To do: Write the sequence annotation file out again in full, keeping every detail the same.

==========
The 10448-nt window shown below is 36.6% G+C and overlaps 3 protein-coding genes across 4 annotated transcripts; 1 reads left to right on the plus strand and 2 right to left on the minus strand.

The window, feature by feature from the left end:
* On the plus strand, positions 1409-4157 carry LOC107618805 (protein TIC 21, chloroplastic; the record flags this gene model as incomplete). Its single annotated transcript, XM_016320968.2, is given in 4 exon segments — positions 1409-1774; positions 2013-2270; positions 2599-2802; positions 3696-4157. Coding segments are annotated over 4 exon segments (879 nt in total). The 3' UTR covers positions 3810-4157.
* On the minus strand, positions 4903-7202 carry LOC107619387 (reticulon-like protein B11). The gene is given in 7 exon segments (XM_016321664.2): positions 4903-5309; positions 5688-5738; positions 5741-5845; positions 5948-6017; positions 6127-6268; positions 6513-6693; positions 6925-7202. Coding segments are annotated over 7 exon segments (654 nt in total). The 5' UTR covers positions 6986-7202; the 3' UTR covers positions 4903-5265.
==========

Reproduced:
The 10448-nt window shown below is 36.6% G+C and overlaps 3 protein-coding genes across 4 annotated transcripts; 1 reads left to right on the plus strand and 2 right to left on the minus strand.

The window, feature by feature from the left end:
* On the plus strand, positions 1409-4157 carry LOC107618805 (protein TIC 21, chloroplastic; the record flags this gene model as incomplete). Its single annotated transcript, XM_016320968.2, is given in 4 exon segments — positions 1409-1774; positions 2013-2270; positions 2599-2802; positions 3696-4157. Coding segments are annotated over 4 exon segments (879 nt in total). The 3' UTR covers positions 3810-4157.
* On the minus strand, positions 4903-7202 carry LOC107619387 (reticulon-like protein B11). The gene is given in 7 exon segments (XM_016321664.2): positions 4903-5309; positions 5688-5738; positions 5741-5845; positions 5948-6017; positions 6127-6268; positions 6513-6693; positions 6925-7202. Coding segments are annotated over 7 exon segments (654 nt in total). The 5' UTR covers positions 6986-7202; the 3' UTR covers positions 4903-5265.